Public Lands Yield Iconic Game and Pristine Backcountry
This past August, I had the opportunity to hunt deer with archery equipment in central Nevada. This would be my first Nevada mule deer tag and I was able to hunt in a pristine backcountry area with abundant deer and little hunting pressure. I was blessed to have the opportunity to hunt this iconic animal in such a spectacular setting.
One reason Nevada consistently provides outstanding opportunities for hunting and fishing are the large areas of intact and undeveloped backcountry on Bureau of Land Management lands. Most people don’t realize it, but just over 86 percent of the land in Nevada is public land. It is these large intact areas of backcountry land that provide the core habitat that gives us some of the finest big game hunting in the West where trophy mule deer, elk, antelope and bighorn sheep are taken every season.
Unfortunately, throughout the West some of our best public lands are threatened by a massive wave of new energy development and deteriorating habitat conditions. Here in Nevada, poorly planned wind energy projects and transmission lines could threaten to further fragment prime fish and wildlife habitat. In other parts of the West, oil and gas developments are being proposed in some of the best remaining big game habitat.
As development pressures continue to grow, the TRCP and partners are working to maintain the high quality fish and wildlife values of our public lands. Western hunters and anglers are working through local land use plans in Colorado, Nevada and Oregon to conserve intact fish and wildlife habitat and are calling on the BLM to manage high value areas as backcountry conservation areas or BCAs.
BCAs would provide BLM land managers with clear guidelines that would help conserve our best wildlife habitat while protecting public access and at the same time would allow common-sense activities to restore habitat and honor existing rights like ranching.
Dodge ran a commercial during Sunday’s Super Bowl that sparked memories for me and my friends. Featuring a series of evocative images of U.S. agricultural life and landowners, the two-minute spot is narrated by the late, great broadcaster Paul Harvey, drawing from a speech Harvey gave at a Future Farmers of America convention.
Since Sunday, I’ve gotten emails and phone calls from folks who know I spend most of my time in the country where I also work on conservation issues related to agriculture and the Farm Bill. I must admit I got a goose bump or two when I heard Harvey’s old, familiar voice.
The memory lots of people have of their grandparents’ farm or their uncle’s ranch is encapsulated in Mr. Harvey’s comforting tone and wholesome subject matter. I’m pleased that a nation full of an increasing number of urbanites found the opportunity to reflect on the rural life that created and sustains this country.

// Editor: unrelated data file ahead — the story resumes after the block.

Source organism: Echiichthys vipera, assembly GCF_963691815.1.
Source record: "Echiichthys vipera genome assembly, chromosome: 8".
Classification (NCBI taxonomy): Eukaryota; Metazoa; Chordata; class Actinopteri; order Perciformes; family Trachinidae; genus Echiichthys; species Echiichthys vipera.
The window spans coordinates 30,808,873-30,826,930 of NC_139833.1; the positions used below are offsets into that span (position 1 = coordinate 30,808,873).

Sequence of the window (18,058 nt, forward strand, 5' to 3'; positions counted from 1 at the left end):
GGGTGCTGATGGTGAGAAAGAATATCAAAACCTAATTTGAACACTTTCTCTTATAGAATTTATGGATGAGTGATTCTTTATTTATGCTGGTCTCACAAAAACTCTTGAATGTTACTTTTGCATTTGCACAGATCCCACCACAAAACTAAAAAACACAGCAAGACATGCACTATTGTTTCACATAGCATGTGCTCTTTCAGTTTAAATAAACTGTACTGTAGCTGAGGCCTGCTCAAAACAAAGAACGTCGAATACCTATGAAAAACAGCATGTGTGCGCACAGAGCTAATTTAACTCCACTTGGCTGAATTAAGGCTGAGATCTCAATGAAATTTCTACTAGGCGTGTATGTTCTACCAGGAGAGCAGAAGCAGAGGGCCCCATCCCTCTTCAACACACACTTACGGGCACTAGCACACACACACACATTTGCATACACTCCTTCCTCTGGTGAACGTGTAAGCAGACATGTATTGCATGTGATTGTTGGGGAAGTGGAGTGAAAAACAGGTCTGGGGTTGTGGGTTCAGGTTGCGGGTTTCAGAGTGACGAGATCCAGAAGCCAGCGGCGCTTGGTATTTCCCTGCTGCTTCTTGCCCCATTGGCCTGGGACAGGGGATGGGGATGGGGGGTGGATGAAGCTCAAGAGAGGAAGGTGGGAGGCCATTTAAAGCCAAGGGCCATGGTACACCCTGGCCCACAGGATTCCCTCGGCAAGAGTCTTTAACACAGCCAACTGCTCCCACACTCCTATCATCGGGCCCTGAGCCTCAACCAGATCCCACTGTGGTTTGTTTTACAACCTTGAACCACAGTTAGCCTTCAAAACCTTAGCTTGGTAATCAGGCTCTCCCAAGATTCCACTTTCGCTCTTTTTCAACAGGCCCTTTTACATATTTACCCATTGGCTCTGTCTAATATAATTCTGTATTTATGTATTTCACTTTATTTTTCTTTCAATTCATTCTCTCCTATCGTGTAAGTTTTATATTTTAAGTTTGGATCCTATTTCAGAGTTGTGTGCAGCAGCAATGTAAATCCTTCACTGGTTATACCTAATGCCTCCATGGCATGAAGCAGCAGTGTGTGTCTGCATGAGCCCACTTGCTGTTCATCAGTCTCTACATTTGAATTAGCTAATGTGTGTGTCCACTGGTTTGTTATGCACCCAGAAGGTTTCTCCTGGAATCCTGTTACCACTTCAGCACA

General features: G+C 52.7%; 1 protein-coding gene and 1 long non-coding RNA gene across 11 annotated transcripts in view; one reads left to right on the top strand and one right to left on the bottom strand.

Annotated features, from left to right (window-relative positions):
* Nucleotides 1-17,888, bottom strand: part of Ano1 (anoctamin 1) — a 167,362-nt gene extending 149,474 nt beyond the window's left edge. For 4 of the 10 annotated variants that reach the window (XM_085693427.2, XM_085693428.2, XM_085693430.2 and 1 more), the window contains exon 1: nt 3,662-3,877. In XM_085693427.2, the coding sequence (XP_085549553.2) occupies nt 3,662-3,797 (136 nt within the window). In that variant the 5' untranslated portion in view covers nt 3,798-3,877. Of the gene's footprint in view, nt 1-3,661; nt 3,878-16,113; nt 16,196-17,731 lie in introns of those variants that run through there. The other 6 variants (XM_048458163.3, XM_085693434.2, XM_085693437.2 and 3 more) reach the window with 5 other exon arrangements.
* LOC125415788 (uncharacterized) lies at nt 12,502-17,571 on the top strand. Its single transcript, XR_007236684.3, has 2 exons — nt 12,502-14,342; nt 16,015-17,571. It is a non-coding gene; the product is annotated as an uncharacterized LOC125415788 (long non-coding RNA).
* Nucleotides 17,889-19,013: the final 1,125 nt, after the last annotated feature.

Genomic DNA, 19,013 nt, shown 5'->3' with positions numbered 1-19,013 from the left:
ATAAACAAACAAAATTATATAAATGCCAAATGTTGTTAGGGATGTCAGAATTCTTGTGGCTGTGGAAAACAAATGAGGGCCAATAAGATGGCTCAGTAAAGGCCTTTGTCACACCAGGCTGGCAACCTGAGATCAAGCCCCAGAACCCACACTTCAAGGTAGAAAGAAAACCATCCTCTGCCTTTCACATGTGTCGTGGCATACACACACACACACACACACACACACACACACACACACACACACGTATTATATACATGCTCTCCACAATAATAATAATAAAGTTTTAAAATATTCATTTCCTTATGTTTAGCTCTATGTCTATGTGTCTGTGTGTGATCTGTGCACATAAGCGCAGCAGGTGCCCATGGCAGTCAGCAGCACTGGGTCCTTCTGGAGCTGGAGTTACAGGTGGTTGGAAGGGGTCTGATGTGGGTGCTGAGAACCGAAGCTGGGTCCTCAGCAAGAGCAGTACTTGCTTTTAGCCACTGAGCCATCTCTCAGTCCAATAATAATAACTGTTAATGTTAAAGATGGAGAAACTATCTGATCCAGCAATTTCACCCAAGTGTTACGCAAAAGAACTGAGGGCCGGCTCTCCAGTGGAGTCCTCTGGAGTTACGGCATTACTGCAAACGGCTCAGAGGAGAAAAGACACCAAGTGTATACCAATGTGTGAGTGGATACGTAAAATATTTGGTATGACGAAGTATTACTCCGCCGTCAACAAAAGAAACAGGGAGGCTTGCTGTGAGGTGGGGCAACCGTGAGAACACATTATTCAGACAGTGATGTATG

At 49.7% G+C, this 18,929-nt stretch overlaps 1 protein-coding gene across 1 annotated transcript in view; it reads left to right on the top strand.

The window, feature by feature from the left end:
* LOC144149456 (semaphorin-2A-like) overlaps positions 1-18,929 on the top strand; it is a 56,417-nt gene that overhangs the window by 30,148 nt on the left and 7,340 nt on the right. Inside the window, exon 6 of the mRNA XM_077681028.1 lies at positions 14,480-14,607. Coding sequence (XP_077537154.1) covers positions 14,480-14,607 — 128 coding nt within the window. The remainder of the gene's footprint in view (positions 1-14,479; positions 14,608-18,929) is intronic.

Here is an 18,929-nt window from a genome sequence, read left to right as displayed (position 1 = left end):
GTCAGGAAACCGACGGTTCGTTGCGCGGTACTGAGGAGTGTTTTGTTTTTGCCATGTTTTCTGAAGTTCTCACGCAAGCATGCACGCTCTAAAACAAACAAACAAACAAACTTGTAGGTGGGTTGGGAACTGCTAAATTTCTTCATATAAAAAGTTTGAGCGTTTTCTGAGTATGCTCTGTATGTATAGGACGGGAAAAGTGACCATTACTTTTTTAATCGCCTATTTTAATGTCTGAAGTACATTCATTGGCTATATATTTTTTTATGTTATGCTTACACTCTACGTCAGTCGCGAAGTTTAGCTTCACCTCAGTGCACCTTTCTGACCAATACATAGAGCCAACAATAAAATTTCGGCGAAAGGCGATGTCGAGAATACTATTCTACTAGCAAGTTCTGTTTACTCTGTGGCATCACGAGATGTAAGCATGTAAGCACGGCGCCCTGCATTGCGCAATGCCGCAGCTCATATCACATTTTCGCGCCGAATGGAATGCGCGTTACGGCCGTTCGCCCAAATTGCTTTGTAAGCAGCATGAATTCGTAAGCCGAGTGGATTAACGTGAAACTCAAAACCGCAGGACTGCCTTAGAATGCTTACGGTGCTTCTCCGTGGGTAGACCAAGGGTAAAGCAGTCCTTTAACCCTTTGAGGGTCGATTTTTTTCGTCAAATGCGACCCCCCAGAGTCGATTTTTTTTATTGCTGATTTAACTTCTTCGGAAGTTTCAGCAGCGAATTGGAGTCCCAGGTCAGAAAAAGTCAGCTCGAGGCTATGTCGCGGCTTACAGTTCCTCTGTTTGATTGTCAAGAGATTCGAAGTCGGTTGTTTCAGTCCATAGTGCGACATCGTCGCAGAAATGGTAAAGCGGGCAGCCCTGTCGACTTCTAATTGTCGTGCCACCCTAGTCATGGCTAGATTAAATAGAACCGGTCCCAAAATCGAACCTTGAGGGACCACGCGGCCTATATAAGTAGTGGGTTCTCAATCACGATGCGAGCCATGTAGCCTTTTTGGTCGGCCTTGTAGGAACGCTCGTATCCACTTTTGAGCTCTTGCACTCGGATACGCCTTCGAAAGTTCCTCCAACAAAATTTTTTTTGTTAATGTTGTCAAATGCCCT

Farms are where our food comes from, where our fish and game live and where our future resides. While I’ll avoid the cliché reference to the rest of the story out of respect, I can’t help but hope that there is a continued story to tell of the American farmer and his or her love for the land, hopefully as expressed through the stewardship of our collective natural resources.
We should take heed of the image developed of the farmer in this brief attempt to sell trucks. Our soil and water are under increasing demand as the world creates more mouths to feed and more alternative uses for grain products. The fish and wildlife that so many of us respectfully pursue depend on the quality and quantity of clean air and clean water as much as we do, and as such, fish and wildlife depend in no small measure on the American farmer.
I hope this commercial and this trip down memory lane with an American icon remind us all that farmers and ranchers are vital to this country: We all depend on what they do and ultimately, how they do it.
Leadership, tenacity and foresight are three traits of Theodore Roosevelt’s that I most admire. T.R. embodied a certain largeness of character that is, of course, not unusual for many in the political arena. But while the man certainly could talk the talk, here is what set him apart: He got things done.
Bully pulpit or no, exceptional leaders know what it takes to make a tangible and positive impact on the nation and its people. A lot has changed since the days of Roosevelt, but I still believe great things can be accomplished in Washington, D.C., and sportsmen must play a leading role.
I share these priorities with you in the hopes that you’ll be willing to step into the arena when the time comes. And the time will come soon.
What’s more, I hope that you will have the tenacity to carry the discussion about conservation policy into your community. I hope you will take leadership and talk about these issues at your local hunt club or shooting range. Consider hosting a roundtable with friends – those you agree with and those you disagree with – to discuss issues of importance for hunters and anglers. True change requires the foresight to work together and map out the areas in which sportsmen hope to progress in 2013.